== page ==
Faculty Profile: Pamela Krayenbuhl

Sana Hussain, Staff reporter

Photo by Northwestern University in Qatar

Pamela Krayenbuhl was three years old when she went to her first ballet class, complete with a pink tutu and ballerina pointe shoes. She hasn’t stopped dancing since. Today, at 29 years old, Krayenbuhl still looks the part of a ballerina, with her hair neatly tied up in a bun, and her fingers perform their very own dance as she describes the intricate details of her craft.

Now an assistant professor of communication at Northwestern University in Qatar, Krayenbuhl’s love for dance sparked her interest in moving images, specifically film. Before coming to Doha, Krayenbuhl earned her doctorate in screen cultures from Northwestern University’s School of Communication in Evanston, Illinois, where she was able to intersect her two passions by studying dance in films.

“Dance and films have a concurrent originality. They have intersected throughout history and have shaped each other,” said Krayenbuhl, who completed her Ph.D. program in 2017. “Because of my [dance] training, I think like a dancer and I view [media] like a dancer.”

Krayenbuhl approaches her work with creativity and experimentation. Before studying screen cultures at NU-E, she studied rhetoric and interdisciplinary studies as an undergraduate at the University of California, Berkeley. While she was a student, she co-founded a ballet company called Ballet Company at Berkeley in 2009. Instead of dancing methodically to classical music, which is the norm, Krayenbuhl incorporated pop songs and embraced interpretive dance. Her aim was to “make ballet cool again” and modernize it.

When she left her home state of California and moved to Illinois for her post-graduate studies, however, Krayenbuhl found herself lacking a performance outlet. “Some people need to run when they are stressed,” she said. “I need to dance.”

Krayenbuhl as a young ballerina. Photo provided by Pamela Krayenbuhl.

Soon enough, Krayenbuhl met Erica Reid, a choreographer who shared her interest in finding a creative dance outlet. “We wanted to form a no-pressure place for [people] with dance backgrounds to create new pieces that we could perform without the rigid structure of a company,” Reid said. “Meeting Pam was the spark that set this larger experience in motion.”

This encounter between Reid and Krayenbuhl led them to establish the Modet Dance Collective, a group of part-time dancers who were free to experiment and perform whatever they wished, in 2013. According to Krayenbuhl, the group’s goal was to create a “stress-free space for dancers to choreograph and practice their dance forms.” They thought of themselves as “dancers with day jobs.” Krayenbuhl danced with the collective in the evenings and on weekends.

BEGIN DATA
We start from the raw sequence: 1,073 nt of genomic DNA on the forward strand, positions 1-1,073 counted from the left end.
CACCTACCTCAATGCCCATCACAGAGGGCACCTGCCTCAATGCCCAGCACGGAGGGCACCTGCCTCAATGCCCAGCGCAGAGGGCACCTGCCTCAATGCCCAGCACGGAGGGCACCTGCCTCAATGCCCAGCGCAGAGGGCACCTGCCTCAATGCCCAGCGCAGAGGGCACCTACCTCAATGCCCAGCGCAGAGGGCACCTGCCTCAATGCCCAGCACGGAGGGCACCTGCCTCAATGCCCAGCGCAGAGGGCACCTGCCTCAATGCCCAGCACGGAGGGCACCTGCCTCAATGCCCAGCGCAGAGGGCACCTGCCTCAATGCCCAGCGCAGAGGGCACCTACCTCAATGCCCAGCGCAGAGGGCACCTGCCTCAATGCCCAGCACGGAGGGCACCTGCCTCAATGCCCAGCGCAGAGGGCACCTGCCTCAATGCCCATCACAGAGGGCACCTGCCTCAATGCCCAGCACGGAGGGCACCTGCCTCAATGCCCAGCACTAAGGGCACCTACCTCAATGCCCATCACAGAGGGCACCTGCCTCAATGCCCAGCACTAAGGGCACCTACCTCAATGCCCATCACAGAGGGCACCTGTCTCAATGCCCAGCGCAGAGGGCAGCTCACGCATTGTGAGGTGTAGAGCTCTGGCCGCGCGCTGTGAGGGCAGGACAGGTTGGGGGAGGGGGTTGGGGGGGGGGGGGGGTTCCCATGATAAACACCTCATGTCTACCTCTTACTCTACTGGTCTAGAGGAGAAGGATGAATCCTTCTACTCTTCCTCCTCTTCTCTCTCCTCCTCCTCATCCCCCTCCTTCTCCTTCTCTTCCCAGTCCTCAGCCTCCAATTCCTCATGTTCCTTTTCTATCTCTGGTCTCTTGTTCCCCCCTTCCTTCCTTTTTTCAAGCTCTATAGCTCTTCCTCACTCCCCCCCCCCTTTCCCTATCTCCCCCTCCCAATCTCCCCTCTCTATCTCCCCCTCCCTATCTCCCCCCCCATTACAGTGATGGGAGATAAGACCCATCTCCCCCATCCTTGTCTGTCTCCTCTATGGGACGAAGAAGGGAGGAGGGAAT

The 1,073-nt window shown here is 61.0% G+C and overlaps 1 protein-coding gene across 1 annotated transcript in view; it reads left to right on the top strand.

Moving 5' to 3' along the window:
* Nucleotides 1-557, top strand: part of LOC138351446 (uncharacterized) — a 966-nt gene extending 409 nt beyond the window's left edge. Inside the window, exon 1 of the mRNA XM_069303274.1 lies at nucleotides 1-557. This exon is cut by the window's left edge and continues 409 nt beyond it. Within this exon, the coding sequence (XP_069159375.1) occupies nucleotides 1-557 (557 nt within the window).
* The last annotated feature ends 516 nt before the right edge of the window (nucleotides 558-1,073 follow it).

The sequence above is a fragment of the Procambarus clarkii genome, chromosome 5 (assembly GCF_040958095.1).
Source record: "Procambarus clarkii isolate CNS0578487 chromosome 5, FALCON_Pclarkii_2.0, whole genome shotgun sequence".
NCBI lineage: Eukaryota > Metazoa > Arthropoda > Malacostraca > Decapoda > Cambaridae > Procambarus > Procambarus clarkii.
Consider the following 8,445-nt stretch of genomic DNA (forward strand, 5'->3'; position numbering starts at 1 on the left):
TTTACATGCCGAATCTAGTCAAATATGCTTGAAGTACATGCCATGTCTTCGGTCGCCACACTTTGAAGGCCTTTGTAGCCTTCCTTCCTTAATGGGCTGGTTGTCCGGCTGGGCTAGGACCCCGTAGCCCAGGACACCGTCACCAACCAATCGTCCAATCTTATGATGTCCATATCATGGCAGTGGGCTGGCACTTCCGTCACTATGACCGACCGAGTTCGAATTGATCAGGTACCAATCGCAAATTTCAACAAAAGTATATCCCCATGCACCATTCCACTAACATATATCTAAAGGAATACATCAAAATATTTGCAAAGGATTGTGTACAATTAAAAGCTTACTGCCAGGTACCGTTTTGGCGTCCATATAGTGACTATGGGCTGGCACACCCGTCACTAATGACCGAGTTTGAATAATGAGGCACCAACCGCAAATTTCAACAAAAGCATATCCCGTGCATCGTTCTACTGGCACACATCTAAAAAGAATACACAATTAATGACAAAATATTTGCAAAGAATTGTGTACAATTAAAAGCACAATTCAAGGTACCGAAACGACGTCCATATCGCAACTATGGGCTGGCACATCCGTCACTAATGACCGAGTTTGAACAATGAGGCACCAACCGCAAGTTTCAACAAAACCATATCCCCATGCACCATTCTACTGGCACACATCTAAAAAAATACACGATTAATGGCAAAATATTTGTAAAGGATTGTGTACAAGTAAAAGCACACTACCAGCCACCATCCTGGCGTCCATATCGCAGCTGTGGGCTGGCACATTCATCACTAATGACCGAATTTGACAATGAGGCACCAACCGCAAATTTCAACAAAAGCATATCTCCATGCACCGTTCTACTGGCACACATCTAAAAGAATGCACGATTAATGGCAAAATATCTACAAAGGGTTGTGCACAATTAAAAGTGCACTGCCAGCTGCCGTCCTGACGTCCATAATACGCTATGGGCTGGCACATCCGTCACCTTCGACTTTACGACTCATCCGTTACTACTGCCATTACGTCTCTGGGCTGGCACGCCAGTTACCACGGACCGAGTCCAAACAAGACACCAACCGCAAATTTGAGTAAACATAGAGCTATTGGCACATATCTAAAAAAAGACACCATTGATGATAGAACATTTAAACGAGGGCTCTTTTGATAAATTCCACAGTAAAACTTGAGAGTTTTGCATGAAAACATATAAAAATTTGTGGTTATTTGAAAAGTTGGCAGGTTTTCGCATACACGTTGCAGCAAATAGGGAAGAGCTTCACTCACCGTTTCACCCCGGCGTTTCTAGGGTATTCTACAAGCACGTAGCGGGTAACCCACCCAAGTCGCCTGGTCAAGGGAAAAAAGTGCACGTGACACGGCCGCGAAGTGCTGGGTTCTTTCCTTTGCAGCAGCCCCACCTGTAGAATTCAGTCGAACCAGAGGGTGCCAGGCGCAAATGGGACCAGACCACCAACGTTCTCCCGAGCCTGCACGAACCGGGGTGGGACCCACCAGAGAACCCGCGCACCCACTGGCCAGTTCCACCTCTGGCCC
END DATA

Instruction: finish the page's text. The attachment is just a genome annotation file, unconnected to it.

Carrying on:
During the week, Krayenbuhl would spend her time watching films about dance. Her dissertation explored the intersection of dance cultures with commercial film and television cultures. One of her case studies involved studying a film starring Gene Kelly, a famous male dancer and movie star known for his combination of tap dancing and ballet. “Seeing the way he was using ballet, which I’m most familiar with…I understood it on a visceral level,” Krayenbuhl said. She described her response to his film as “corporeal,” because she instinctively felt his dance movements, instead of purely analyzing them intellectually. “My immediate connection to a lot of these media texts is physical than intellectual.”

Krayenbuhl as a young ballerina. Photo provided by Pamela Krayenbuhl.

Currently, Krayenbuhl teaches a class on Hollywood and Bollywood musical films at NU-Q. Previously, she taught a course at Northwestern University’s home campus just on Hollywood musical films. But at NU-Q, she said a little experimenting was needed and studying Bollywood musical films is important to students here because of their cultural diversity. 

The class curriculum combines her love for film and dance, as it compares song and dance sequences and how they function within films. “I really like the concept of the class. It is a very interesting subject [to] explore,” said Ibtisaam Moosa, a senior who takes Krayenbuhl’s class. “Professor Krayenbuhl also dances in class to illustrate dance steps. It’s very entertaining.”

Krayenbuhl said she is excited about her time at NU-Q and is passionate about teaching a wide variety of students. Despite her busy schedule as a professor and an academic, Krayenbuhl tries to continue dancing every now and then. Her current project is a global digital dance show, which involves members of the Modet Dance Collective, who are now located in different parts of the world, to create dance videos under a common theme.

“I don’t think I would do it differently if I could do [my dance career] again,” Krayenbuhl said. She added that dance has had a positive impact on her physical and mental health and has shaped the way she sees things, which she described as “valuable.”


Facebook Comments Box